A 2nd way to review your life story – take a moment to reflect on that deepest part of yourself. Where is it? What is it? Is it matter? Is it spirit? Is it energy? What is its purpose? Can you remember a time in your life when what you did or thought seemed like it was so familiar to you that you knew you weren’t the only person who had ever experienced that kind of moment? What was this déjà vu evoking experience? Reflect on what recognizing something in your own experience as common to others, maybe even universal, means to you. Write down, in a page or two, the story of how this experience impacted, changed, or transformed your life. How did it, at the same time, seem like it connected you to others? It would be wonderful if you were so moved to share your remembrance here with others by posting it in the comments section!

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Today is the first annual National Day of Service and Remembrance. Can there be any two more profound and meaningful spiritual practices? These embody and engender many other forms of spiritual practice, including prayer and meditation.

Eight years ago, on the morning of 9/11/01, nearly 3000 lives were suddenly lost. In reality, their souls continue on in their eternal journey, in their original form, as spiritual beings. Our remembrance of them keeps them close to us, keeps their essence alive, and also assists them in their journey. Service and remembrance are both about nurturing the soul, our own and those we remember or serve.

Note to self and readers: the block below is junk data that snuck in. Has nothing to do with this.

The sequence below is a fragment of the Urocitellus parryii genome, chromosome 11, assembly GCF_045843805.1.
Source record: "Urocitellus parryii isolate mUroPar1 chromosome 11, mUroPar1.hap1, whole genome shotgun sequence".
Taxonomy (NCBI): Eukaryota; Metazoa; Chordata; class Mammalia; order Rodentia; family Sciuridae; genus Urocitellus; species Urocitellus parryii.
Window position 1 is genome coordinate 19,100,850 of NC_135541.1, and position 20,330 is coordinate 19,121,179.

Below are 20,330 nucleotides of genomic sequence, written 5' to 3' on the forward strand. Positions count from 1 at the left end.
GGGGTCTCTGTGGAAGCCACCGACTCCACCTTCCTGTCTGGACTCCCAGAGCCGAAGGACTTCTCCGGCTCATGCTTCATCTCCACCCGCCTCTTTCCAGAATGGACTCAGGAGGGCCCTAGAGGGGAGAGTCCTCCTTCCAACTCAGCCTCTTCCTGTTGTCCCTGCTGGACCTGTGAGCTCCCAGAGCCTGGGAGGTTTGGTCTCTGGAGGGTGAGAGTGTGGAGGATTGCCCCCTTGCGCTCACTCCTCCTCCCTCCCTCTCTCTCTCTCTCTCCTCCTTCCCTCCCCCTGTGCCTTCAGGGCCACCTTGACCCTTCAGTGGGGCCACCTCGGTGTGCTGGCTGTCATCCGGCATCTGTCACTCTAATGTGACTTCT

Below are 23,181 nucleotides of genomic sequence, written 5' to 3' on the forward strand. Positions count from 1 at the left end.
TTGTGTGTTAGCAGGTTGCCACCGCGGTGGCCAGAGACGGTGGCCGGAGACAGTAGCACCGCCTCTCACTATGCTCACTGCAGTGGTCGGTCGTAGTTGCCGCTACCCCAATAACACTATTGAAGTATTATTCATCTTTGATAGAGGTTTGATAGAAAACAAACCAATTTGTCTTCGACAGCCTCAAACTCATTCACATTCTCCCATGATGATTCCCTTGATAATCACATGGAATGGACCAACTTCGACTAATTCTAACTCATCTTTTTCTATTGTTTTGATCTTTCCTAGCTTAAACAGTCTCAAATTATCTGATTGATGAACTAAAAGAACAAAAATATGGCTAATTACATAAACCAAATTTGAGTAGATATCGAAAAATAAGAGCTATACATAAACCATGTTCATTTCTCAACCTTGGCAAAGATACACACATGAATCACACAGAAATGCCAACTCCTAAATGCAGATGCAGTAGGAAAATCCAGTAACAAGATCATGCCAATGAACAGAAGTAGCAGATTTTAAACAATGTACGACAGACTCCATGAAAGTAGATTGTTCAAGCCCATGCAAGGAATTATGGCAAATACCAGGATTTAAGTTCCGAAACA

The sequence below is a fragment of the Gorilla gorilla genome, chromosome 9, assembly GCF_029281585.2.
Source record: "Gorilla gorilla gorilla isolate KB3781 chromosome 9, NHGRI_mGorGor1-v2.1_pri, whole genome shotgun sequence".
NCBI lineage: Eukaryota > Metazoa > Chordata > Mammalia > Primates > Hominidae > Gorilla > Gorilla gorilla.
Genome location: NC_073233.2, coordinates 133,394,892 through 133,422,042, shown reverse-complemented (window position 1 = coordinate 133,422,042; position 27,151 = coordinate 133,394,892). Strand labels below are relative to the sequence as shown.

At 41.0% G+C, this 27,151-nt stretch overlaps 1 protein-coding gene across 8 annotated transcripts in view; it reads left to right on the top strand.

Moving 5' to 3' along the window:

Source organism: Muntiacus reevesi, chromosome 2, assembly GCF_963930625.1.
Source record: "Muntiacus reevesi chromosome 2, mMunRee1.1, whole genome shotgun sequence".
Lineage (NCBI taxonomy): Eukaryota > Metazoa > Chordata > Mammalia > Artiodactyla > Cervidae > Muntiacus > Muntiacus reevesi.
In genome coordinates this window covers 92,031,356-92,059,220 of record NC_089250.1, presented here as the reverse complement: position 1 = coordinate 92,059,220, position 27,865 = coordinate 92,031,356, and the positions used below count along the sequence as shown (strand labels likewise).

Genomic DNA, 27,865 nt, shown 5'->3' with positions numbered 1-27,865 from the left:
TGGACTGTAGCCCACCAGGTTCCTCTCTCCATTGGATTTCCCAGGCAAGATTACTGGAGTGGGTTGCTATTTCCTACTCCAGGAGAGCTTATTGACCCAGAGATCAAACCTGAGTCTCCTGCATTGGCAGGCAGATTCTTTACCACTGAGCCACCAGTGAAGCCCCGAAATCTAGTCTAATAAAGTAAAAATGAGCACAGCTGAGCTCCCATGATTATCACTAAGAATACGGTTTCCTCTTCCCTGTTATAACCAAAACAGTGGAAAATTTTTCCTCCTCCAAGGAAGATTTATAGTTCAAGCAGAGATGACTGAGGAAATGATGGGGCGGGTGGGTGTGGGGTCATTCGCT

I have been thinking about starting this blog for a while. Actually I woke up this morning writing it in my mind before I even got out of bed. This is one of those things that is a deep part of me that I can no longer not give voice to. So here goes, an attempt at yet another blog. My hope is that this will find a worthy place among the others.  My commitment here is to, each week, reflect on the meaning, purpose, and results of regular remembrance in our lives; to offer a broad secular and sacred perspective on the practice of remembrance; and, for at least the next year, to offer suggestions for a practical approach to taking action on not losing sight of what really does matter most to us while, in the process, remembering who we are at our essence.